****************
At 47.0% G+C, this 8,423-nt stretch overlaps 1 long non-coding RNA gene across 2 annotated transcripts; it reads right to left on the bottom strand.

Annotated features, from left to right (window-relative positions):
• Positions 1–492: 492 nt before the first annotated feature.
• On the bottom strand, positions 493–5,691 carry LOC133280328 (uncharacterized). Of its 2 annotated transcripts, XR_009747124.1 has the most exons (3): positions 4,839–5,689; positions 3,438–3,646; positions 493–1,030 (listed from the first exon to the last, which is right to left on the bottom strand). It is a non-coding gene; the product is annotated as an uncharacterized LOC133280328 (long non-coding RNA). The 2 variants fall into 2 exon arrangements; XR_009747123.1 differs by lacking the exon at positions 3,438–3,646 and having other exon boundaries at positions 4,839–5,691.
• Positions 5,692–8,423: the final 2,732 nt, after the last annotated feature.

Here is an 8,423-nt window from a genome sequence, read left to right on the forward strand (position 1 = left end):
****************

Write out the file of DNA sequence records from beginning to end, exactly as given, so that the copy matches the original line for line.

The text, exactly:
At 47.0% G+C, this 8,423-nt stretch overlaps 1 long non-coding RNA gene across 2 annotated transcripts; it reads right to left on the bottom strand.

Annotated features, from left to right (window-relative positions):
• Positions 1–492: 492 nt before the first annotated feature.
• On the bottom strand, positions 493–5,691 carry LOC133280328 (uncharacterized). Of its 2 annotated transcripts, XR_009747124.1 has the most exons (3): positions 4,839–5,689; positions 3,438–3,646; positions 493–1,030 (listed from the first exon to the last, which is right to left on the bottom strand). It is a non-coding gene; the product is annotated as an uncharacterized LOC133280328 (long non-coding RNA). The 2 variants fall into 2 exon arrangements; XR_009747123.1 differs by lacking the exon at positions 3,438–3,646 and having other exon boundaries at positions 4,839–5,691.
• Positions 5,692–8,423: the final 2,732 nt, after the last annotated feature.

Here is an 8,423-nt window from a genome sequence, read left to right on the forward strand (position 1 = left end):